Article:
Data Science teams are hugely important to almost every growing business today. The ability to predict market trends, create new products and augment and automate processes will be a key differentiator in a changing economy, between businesses that thrive and businesses that struggle.As such, the Data Scientist is the hottest and most sought-after job title in today’s job market and competition has never been so fierce. Ultimately, competition is only going to get more and more intense for these talented individuals.So how do you win the war for Data Science talent? Over the course of this talk, we’re going to look at talent attraction and retention strategies, how to engage hard to reach talent, and how to create stringent and effective hiring processes that will differentiate your business from the competition.Is there a shortage of talent? The answer to this is both yes and no. Run a quick LinkedIn search for a Data Scientist in the Bay area and you’ll see a massive 35,783 returned results and 2,604 live roles, however a 2012 government study stated that undergrad stem degrees would need to increase by 34% in order to meet predicted demand for these skills.However at the same time, only 50% of individuals with a STEM degree are employed in a relevant field – this number is roughly 3x higher than other fields of study.32% of Comp Sci degree holders are not employed in an STEM role say that they are working in unrelated fields due to a lack of relevant job.The reality is that for the most part – many of you in this room today are speaking with the same candidates as one another and are looking for the exact same profile. At the same time, candidates are all applying to the same companies, with the same focus, again, for the same roles. The same companies are offering jobs to the same pool of candidates, who have 4 or 5 job offers in hand at any one time, meaning that 75-80% of job offers aren’t being accepted.A vicious cycle This is leading to the cycle that I see in the market, every single day.1) A large proportion of candidates are overlooked or excluded, giving the perception of a lack of opportunity2) Employers are struggling to fill their roles due to losing candidates to competitors, feeding the idea of a lack of available talent.What’s the Fix? The first step is looking beyond the standard candidate pool – if I were to ask all of you to think of your ideal data scientist, most would say, Masters or PhD in a quant field. Internship somewhere scrappy during the course of their degree. Publications, Patents and Research work. Few years of experience in a production capacity, Python, R, Strong ML background etc etc.Maybe it’s time to look beyond that – Organizations such as Galvanize and Metis have created intensive data science programs that are creating well rounded data scientists that most people will look beyond. Let’s change the focus of the degree criteria – some of the best coders that I’ve seen, have been self-taught and have a genuine passion for developing their skills.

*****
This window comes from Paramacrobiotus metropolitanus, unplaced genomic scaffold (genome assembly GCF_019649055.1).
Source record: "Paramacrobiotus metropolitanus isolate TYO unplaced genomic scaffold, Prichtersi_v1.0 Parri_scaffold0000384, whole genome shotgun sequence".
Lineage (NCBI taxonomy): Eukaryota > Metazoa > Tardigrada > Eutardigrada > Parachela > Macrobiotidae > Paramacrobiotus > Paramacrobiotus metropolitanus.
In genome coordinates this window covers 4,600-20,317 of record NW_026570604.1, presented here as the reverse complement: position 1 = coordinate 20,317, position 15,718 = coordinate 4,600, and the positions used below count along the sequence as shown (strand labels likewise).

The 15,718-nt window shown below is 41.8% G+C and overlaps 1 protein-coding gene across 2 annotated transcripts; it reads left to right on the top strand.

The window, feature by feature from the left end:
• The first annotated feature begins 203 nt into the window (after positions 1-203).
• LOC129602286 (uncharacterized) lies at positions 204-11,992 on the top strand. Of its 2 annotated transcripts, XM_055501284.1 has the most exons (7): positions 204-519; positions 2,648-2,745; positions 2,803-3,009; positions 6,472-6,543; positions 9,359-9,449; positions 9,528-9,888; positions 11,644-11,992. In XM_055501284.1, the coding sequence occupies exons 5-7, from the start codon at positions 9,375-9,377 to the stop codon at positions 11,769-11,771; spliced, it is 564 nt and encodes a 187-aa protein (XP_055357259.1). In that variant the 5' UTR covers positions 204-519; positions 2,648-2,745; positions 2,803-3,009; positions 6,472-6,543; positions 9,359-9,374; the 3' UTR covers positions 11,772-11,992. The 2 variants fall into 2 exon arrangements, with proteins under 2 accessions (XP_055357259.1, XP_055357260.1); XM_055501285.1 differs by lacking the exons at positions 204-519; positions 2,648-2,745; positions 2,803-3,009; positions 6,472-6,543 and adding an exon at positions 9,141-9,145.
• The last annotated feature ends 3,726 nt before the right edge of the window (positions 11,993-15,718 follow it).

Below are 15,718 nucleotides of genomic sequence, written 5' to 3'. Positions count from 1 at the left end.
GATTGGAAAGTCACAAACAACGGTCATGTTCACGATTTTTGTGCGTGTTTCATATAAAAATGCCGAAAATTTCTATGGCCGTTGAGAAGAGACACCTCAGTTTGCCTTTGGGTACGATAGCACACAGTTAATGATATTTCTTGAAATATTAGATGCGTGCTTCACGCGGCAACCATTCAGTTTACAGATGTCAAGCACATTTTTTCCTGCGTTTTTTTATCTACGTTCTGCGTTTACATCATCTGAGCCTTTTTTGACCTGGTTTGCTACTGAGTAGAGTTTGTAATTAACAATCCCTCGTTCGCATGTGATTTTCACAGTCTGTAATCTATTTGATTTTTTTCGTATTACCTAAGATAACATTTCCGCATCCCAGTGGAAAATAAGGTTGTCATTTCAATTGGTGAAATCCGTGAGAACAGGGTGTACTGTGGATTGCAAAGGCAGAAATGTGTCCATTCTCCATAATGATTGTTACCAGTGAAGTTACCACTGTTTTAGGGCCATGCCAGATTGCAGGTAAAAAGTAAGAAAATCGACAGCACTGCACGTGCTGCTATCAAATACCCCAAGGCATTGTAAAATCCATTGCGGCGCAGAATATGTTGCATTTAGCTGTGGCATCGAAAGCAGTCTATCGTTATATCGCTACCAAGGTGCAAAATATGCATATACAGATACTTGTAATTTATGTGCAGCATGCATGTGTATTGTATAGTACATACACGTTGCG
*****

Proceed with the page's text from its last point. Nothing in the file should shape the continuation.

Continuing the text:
So how do we find these people? There will always be a time and place for LinkedIn’s searching features, but the candidate pool runs so much wider than that. Luckily, you’re all at a conference, so I don’t need to pitch you on the importance of networking, but there are so many ways to find this talent. Never underestimate your own people, the best people, know the best people. Before you do anything at all, brief your team on what you’re looking for and open the floor to them for their referrals and recommendations.Next, create partnerships. Work closely with schools, bootcamps and research facilities to get you access to data science talent quickly and efficiently. You’ll also be able to get a fresh approach to those problems you’ve been looking at and may just stumble on some exciting solutions.Sponsor a competition. So many Data Scientists that I work with are fiercely competitive and love the idea to showcase their skillset. You’ll also get a natural interview process taking place, with the cream rising to the proverbial top. Lastly, keep up to date with the market – follow market moves, funding rounds and news stories to look in to redundancies or news stories that may make an individual more open to a move. Finally actively target companies that utilize similar tools, or work on transferrable problems. By no means am I saying headhunt your competitors staff, but why not look at areas that will utilize similar methodologies or algorithms, where someone will be able to come in and hit the ground running.Engaging with this talent – The power of why I’ll never forget the best piece of advice that I had received when it came to recruiting Data Scientists. It came from Vin Vashishta (who is definitely someone you need to be following) – Focus on the “why”.Your message needs to stand out, and you need to capture the imagination of your potential hire, especially if you’re not a traditional “halo” brand. Candidates in this space are mission driven, the what is nowhere near as important of the why. For example, candidates don’t care that you’re utilizing computer vision – but they do care that you’re using it to monitor and track the breathing patterns of infants in their sleep. It’s going to be the why that starts the conversation, the what will come after. Engaging with this talent – Growth & Development Next you need to be upfront about growth and development. Not every organization is going to change the world, not every start-up will achieve unicorn status. That’s ok. Not every scientist will become a CDO. Don’t make promises that can’t be kept and be clear about where and how you see this role and this person evolving.Engaging with this talent – Do away with lengthy processes I follow very closely the work of some exceptional people, and I love seeing Data Science applied to hiring processes. One such person who I follow is Emily Glassberg-Sands at Coursera. She wrote an article about how they had analyzed every area of their hiring processes and assessed where people were dropping out, and fixed those areas.Let me tell you now, you don’t need to have 5 screening calls, a take home test and an 8-hour interview day. In fact, simplifying this even further, you don’t need a take home test. Nowadays most people have a portfolio of code that they’ll be all too happy to share, so that you can see first-hand the work that they’ve done. If you want to understand how candidates approach and tackle a problem, run a whiteboard session, or a webex, where a candidate can feel like they’re already working with you, tackling a problem in unison.In any hiring process, you’re getting interviewed as much as you’re interviewing. Your process reflects who you are as a business, long and drawn out – means slow and clunky. There’s an organization whom I know of, who are doing a huge hiring drive, with an average turnaround time of 8-10 weeks per hire. As a result, candidates are getting half way through a process, getting messaged by another organization and are off the market a week later.Focus on what is a necessity, a stage focusing on technical capability, a stage focusing on role suitability and a stage focusing on cultural fit. All in all, three stages should be more than enough, and should take no longer than 10 days. Set expectations clearly at the beginning. Hiring is a time-consuming process and losing time interviewing a candidate whose expectations are not aligned with your own, is a waste of time, purely and simply. Have the difficult conversations as early as possible will save you time further down the line. Put bluntly, if/when you work with a recruiter, the vast majority of people ask us to find a candidate’s salary expectations, however most organizations when they recruit for themselves, they do not have that conversation until the very end of a process.Engaging with this talent – Closing candidates The most effective and efficient processes mean nothing if ultimately you can’t get a candidate across the line. This is where your recruiter – either internal or external is going to really earn their money. Understanding the push and pull factors in a decision is key to a successful hire. A high base salary means nothing if that isn’t the reason that a candidate is looking for a move.The key here is that when you’ve identified your hire, strip everything back to the bare bones. Go through the role again, the company again, understand any concerns that they may have and set up conversations with decision makers again if necessary. Close candidates on numbers at which they feel happy, but that also mean value for money for you – DON’T LOWBALL!!! I see all too often companies that can go higher, go in with a lower offer to try and get a discount on a hire, every now and again, you’ll get a positive resolution from this, but more often than not, you’ll scare off a candidate who has the potential to feel undervalued, and therefore warn other people in their network about a negative experience. Make offers that are fair, for both parties and explain how you got to those numbers.The closing process is the most in the whole recruitment cycle. A botched close will mean that you start back at square one and that all of the work that you’ve done starts back at zero.